Volume 9 Issue 7
Jul.  2018
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Huan Liu, Xiaojie Su, Lulu Si, Lu Lu, Shibo Jiang. The development of HIV vaccines targeting gp41 membrane-proximal external region (MPER): challenges and prospects[J]. Protein&Cell, 2018, 9(7): 596-615. doi: 10.1007/s13238-018-0534-7
Citation: Huan Liu, Xiaojie Su, Lulu Si, Lu Lu, Shibo Jiang. The development of HIV vaccines targeting gp41 membrane-proximal external region (MPER): challenges and prospects[J]. Protein&Cell, 2018, 9(7): 596-615. doi: 10.1007/s13238-018-0534-7

The development of HIV vaccines targeting gp41 membrane-proximal external region (MPER): challenges and prospects

doi: 10.1007/s13238-018-0534-7
Funds:  This work was supported by the National Natural Science Foundation of China (Grant Nos. 81661128041 and 81672019 to L. Lu; 81630090 to S. Jiang), Shanghai Rising-Star Program (16QA1400300) and Wuhan Science and Technology Project (2016060101010066). We also thank Guangzhou SageneBiotech Co., LTD for helping us draw pictures.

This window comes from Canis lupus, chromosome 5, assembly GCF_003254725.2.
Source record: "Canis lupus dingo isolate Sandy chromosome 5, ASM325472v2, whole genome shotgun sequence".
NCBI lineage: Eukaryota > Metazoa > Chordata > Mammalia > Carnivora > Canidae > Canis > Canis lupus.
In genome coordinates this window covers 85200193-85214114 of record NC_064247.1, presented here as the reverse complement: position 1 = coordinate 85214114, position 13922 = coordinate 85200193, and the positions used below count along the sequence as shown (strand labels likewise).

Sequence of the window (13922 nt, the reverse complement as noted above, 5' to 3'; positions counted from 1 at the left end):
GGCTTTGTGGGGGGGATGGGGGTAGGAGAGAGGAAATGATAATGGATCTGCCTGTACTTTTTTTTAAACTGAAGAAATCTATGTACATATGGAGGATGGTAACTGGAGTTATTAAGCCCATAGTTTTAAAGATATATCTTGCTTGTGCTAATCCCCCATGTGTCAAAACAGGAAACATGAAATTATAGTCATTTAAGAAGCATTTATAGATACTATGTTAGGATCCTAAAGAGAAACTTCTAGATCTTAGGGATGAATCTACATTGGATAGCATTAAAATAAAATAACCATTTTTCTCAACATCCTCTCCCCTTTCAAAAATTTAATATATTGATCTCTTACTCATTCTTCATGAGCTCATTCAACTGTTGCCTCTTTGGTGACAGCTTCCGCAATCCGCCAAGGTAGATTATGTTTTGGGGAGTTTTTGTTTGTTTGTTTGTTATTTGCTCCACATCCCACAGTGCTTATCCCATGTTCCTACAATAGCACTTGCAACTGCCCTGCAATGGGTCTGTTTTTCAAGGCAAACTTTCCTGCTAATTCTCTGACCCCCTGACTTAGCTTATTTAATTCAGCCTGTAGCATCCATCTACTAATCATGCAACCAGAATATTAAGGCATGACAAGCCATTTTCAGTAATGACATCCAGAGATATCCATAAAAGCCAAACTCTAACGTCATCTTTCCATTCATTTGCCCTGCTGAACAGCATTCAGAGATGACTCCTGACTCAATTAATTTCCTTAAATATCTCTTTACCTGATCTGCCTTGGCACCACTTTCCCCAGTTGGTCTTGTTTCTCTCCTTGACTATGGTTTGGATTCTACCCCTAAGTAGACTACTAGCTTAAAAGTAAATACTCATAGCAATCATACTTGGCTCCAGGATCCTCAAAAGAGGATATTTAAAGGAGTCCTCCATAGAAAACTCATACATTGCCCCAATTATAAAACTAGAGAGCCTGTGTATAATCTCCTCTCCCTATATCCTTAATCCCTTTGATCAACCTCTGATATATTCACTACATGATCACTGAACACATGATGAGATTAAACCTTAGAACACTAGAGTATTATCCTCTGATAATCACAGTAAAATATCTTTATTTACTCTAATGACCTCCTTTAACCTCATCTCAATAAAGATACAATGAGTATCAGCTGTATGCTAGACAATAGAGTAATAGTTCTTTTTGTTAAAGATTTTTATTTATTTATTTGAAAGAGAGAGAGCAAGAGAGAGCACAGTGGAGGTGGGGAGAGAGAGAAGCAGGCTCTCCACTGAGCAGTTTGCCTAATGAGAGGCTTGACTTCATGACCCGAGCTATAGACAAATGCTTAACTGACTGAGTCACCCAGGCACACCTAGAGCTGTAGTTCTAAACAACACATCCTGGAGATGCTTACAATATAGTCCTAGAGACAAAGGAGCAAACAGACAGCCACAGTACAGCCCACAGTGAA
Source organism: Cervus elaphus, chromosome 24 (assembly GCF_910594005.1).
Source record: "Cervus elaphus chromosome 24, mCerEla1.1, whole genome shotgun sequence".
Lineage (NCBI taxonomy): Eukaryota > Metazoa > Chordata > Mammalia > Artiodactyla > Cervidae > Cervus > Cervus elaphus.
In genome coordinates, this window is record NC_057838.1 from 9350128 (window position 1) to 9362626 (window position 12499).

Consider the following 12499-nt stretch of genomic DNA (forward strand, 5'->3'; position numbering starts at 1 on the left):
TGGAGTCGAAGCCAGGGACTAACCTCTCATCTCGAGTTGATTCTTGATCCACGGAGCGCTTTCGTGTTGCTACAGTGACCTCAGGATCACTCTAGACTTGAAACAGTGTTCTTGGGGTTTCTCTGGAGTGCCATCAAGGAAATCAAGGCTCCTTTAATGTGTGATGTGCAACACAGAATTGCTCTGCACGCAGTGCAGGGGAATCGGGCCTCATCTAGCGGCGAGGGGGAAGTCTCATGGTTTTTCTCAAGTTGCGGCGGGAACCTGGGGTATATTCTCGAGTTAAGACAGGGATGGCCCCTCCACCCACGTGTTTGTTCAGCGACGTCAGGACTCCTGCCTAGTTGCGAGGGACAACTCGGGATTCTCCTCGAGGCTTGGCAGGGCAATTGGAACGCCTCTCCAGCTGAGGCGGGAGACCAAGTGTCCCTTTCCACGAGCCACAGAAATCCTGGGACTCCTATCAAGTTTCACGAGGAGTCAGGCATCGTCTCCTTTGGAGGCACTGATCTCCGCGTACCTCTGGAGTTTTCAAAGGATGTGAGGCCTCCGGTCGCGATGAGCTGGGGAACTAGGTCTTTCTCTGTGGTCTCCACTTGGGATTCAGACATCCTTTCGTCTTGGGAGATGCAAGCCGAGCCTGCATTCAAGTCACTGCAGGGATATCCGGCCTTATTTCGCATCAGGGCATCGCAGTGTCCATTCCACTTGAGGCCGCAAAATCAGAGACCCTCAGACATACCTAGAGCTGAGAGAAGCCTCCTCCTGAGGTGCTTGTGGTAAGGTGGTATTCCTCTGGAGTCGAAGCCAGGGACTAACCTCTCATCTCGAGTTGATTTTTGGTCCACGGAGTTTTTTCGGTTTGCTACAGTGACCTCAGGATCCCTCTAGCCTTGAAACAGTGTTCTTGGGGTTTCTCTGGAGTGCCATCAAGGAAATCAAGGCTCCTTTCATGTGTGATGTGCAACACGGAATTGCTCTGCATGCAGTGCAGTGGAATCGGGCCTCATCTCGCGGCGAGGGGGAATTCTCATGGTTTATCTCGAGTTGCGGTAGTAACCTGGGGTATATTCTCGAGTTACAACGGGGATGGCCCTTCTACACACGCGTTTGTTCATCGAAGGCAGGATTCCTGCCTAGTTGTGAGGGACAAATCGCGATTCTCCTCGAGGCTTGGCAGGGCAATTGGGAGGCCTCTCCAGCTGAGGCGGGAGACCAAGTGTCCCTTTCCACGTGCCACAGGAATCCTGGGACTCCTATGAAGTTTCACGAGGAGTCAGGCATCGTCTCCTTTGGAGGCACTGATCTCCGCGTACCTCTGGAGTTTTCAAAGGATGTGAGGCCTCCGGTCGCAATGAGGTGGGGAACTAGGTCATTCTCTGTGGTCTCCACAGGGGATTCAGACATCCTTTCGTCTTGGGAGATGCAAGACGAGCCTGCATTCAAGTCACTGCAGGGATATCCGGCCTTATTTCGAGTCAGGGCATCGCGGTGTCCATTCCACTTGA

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  • A human immunodeficiency virus type-1 (HIV-1) vaccine which is able to effectively prevent infection would be the most powerful method of extinguishing pandemic of the acquired immunodeficiency syndrome (AIDS). Yet, achieving such vaccine remains great challenges. The membrane-proximal external region (MPER) is a highly conserved region of the envelope glycoprotein (Env) gp41 subunit near the viral envelope surface, and it plays a key role in membrane fusion. It is also the target of some reported broadly neutralizing antibodies (bNAbs). Thus, MPER is deemed to be one of the most attractive vaccine targets. However, no one can induce these bNAbs by immunization with immunogens containing the MPER sequence(s). The few attempts at developing a vaccine have only resulted in the induction of neutralizing antibodies with quite low potency and limited breadth. Thus far, vaccine failure can be attributed to various characteristics of MPER, such as those involving structure and immunology; therefore, we will focus on these and review the recent progress in the field from the following perspectives:(1) MPER structure and its role in membrane fusion, (2) the epitopes and neutralization mechanisms of MPER-specific bNAbs, as well as the limitations in eliciting neutralizing antibodies, and (3) different strategies for MPER vaccine design and current harvests.
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